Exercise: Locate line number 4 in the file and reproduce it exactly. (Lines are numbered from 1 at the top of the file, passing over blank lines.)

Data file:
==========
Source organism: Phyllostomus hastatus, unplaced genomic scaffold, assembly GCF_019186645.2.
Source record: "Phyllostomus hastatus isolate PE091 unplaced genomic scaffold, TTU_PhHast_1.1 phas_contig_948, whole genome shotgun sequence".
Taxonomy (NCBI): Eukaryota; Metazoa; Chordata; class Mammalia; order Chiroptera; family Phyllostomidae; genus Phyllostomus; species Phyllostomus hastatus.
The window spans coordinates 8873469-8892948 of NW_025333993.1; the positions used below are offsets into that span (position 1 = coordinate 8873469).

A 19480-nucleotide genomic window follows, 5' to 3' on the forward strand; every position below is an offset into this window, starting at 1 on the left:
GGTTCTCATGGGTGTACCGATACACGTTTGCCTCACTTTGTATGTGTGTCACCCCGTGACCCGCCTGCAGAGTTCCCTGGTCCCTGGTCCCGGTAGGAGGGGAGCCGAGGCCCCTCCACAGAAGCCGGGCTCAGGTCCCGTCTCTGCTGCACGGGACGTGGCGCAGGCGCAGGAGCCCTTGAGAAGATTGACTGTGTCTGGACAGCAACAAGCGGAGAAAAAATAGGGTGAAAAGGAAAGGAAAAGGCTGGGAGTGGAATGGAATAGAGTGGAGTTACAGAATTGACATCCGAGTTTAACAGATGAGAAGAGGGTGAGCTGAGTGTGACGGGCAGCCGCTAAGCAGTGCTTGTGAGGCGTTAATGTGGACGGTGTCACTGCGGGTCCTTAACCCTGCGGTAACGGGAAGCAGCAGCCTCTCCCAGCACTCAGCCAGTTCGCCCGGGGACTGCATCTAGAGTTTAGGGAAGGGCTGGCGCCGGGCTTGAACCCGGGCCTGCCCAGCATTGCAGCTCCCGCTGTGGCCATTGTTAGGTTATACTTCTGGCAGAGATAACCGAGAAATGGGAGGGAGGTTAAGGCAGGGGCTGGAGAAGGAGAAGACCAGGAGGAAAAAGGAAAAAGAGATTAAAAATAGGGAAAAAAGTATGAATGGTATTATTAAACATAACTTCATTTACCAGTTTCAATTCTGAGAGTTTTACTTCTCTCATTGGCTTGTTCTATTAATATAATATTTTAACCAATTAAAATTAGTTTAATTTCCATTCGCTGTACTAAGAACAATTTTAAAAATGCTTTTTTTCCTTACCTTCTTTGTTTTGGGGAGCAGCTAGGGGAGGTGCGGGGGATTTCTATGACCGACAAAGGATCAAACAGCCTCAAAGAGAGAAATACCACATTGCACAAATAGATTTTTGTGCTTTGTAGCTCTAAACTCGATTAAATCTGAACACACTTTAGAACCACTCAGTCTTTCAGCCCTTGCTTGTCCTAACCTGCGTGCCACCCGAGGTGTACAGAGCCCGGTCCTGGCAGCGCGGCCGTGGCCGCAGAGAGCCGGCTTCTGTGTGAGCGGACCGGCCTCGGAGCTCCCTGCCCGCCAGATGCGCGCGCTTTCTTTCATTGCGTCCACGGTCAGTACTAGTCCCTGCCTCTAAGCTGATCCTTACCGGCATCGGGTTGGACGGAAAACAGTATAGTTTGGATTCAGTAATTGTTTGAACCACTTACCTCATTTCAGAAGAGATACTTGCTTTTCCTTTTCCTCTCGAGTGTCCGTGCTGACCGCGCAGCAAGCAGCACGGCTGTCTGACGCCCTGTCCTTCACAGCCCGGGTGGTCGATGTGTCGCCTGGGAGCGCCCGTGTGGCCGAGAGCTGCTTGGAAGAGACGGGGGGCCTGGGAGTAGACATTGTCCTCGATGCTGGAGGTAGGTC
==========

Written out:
The window spans coordinates 8873469-8892948 of NW_025333993.1; the positions used below are offsets into that span (position 1 = coordinate 8873469).